Core body temperature is regulated by circadian rhythm.
Our body temperature is higher during the day and declines at night. In normal sleepers and normal conditions, sleep onset occurs as a person’s body temperature falls and his or her heat loss increases — these changes also prompt the maintenance of sleep. (This is why exercise should ideally occur four to six hours before bedtime, in order to ensure that the person’s core temperature is not elevated when they try to go to sleep.)
Body temperature continues to decline during sleep until about 4:00 AM, when it starts to rise again. People usually wake up during this rising part of the circadian rhythm, as the body warms up and stops losing heat.1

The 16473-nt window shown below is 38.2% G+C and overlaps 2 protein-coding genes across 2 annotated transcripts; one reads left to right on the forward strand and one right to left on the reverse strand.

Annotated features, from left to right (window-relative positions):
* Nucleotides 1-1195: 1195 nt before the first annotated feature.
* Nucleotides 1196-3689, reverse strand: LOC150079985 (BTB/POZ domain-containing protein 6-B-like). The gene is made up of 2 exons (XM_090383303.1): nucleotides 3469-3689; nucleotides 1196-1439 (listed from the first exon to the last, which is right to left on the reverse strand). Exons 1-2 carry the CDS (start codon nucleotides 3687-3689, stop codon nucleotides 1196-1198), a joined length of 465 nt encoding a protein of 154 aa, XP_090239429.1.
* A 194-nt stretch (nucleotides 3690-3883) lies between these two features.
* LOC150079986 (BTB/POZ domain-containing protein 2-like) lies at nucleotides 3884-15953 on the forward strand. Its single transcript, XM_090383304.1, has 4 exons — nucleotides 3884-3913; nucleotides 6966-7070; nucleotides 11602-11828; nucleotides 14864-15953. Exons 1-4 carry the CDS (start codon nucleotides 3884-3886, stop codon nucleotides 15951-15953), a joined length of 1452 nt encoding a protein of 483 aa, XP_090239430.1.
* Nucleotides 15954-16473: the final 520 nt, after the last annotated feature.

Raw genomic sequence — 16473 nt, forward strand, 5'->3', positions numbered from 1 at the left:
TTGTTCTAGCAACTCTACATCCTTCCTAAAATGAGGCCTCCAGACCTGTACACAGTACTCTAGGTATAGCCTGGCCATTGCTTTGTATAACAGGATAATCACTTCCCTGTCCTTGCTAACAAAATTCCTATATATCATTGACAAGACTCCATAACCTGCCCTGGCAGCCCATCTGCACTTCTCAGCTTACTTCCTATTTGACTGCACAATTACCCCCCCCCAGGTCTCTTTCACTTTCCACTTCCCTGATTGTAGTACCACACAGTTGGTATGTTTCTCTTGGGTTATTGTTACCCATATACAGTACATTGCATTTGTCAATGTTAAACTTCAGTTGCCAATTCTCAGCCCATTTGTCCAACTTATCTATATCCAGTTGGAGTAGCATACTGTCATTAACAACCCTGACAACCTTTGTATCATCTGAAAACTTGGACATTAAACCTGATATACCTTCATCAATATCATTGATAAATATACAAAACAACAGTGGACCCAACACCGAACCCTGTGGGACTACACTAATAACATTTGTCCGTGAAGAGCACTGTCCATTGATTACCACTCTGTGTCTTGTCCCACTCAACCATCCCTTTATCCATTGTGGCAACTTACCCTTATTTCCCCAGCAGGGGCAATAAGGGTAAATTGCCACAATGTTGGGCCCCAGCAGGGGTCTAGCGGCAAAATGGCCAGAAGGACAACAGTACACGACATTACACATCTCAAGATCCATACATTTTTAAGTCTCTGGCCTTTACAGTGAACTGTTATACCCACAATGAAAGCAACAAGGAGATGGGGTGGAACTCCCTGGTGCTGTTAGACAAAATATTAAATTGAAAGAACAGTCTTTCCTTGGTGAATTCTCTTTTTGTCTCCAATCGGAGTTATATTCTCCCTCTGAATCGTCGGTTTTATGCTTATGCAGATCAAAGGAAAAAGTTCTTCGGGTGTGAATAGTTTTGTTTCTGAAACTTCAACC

- Institute of Medicine (IOM) Committee on Sleep Medicine and Research, Colten HR and Altevogt BM (ed.), Sleep Disorders and Sleep Deprivation: An Unmet Public Health Problem, Washington, DC: National Academy of Sciences, 2006.